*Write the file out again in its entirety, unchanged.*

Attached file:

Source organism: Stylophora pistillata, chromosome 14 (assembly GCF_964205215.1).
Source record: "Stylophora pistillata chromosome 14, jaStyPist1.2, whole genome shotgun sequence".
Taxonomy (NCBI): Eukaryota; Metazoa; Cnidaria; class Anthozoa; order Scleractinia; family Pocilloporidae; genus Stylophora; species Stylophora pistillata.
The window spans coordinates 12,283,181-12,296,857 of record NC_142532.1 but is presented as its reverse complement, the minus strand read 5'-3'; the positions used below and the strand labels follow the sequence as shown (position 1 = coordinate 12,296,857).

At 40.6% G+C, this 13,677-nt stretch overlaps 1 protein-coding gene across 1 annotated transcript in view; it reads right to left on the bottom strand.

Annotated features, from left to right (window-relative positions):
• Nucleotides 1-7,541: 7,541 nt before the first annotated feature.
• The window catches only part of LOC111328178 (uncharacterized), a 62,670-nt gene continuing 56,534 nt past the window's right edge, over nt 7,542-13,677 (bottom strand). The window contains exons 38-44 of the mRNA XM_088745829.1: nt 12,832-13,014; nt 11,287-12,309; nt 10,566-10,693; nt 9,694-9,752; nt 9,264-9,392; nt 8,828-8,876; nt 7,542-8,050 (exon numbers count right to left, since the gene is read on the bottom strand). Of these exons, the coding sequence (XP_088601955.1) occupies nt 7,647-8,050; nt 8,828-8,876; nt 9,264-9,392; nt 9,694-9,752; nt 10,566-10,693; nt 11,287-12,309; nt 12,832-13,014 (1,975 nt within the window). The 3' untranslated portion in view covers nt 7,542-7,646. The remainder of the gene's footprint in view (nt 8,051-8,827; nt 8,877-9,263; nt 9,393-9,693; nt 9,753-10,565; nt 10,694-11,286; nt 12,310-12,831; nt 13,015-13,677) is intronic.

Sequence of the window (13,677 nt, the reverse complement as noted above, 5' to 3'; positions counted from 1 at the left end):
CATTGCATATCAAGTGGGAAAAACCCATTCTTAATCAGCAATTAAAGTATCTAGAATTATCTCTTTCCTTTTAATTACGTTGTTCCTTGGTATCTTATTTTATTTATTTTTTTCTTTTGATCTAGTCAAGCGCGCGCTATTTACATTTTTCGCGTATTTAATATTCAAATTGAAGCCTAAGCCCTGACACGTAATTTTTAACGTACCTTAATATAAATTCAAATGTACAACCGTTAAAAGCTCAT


Source organism: Stylophora pistillata, chromosome 14 (assembly GCF_964205215.1).
Source record: "Stylophora pistillata chromosome 14, jaStyPist1.2, whole genome shotgun sequence".
Taxonomy (NCBI): Eukaryota; Metazoa; Cnidaria; class Anthozoa; order Scleractinia; family Pocilloporidae; genus Stylophora; species Stylophora pistillata.
The window spans coordinates 12,283,181-12,296,857 of record NC_142532.1 but is presented as its reverse complement, the minus strand read 5'-3'; the positions used below and the strand labels follow the sequence as shown (position 1 = coordinate 12,296,857).

At 40.6% G+C, this 13,677-nt stretch overlaps 1 protein-coding gene across 1 annotated transcript in view; it reads right to left on the bottom strand.

Annotated features, from left to right (window-relative positions):
• Nucleotides 1-7,541: 7,541 nt before the first annotated feature.
• The window catches only part of LOC111328178 (uncharacterized), a 62,670-nt gene continuing 56,534 nt past the window's right edge, over nt 7,542-13,677 (bottom strand). The window contains exons 38-44 of the mRNA XM_088745829.1: nt 12,832-13,014; nt 11,287-12,309; nt 10,566-10,693; nt 9,694-9,752; nt 9,264-9,392; nt 8,828-8,876; nt 7,542-8,050 (exon numbers count right to left, since the gene is read on the bottom strand). Of these exons, the coding sequence (XP_088601955.1) occupies nt 7,647-8,050; nt 8,828-8,876; nt 9,264-9,392; nt 9,694-9,752; nt 10,566-10,693; nt 11,287-12,309; nt 12,832-13,014 (1,975 nt within the window). The 3' untranslated portion in view covers nt 7,542-7,646. The remainder of the gene's footprint in view (nt 8,051-8,827; nt 8,877-9,263; nt 9,393-9,693; nt 9,753-10,565; nt 10,694-11,286; nt 12,310-12,831; nt 13,015-13,677) is intronic.

Sequence of the window (13,677 nt, the reverse complement as noted above, 5' to 3'; positions counted from 1 at the left end):
CATTGCATATCAAGTGGGAAAAACCCATTCTTAATCAGCAATTAAAGTATCTAGAATTATCTCTTTCCTTTTAATTACGTTGTTCCTTGGTATCTTATTTTATTTATTTTTTTCTTTTGATCTAGTCAAGCGCGCGCTATTTACATTTTTCGCGTATTTAATATTCAAATTGAAGCCTAAGCCCTGACACGTAATTTTTAACGTACCTTAATATAAATTCAAATGTACAACCGTTAAAAGCTCAT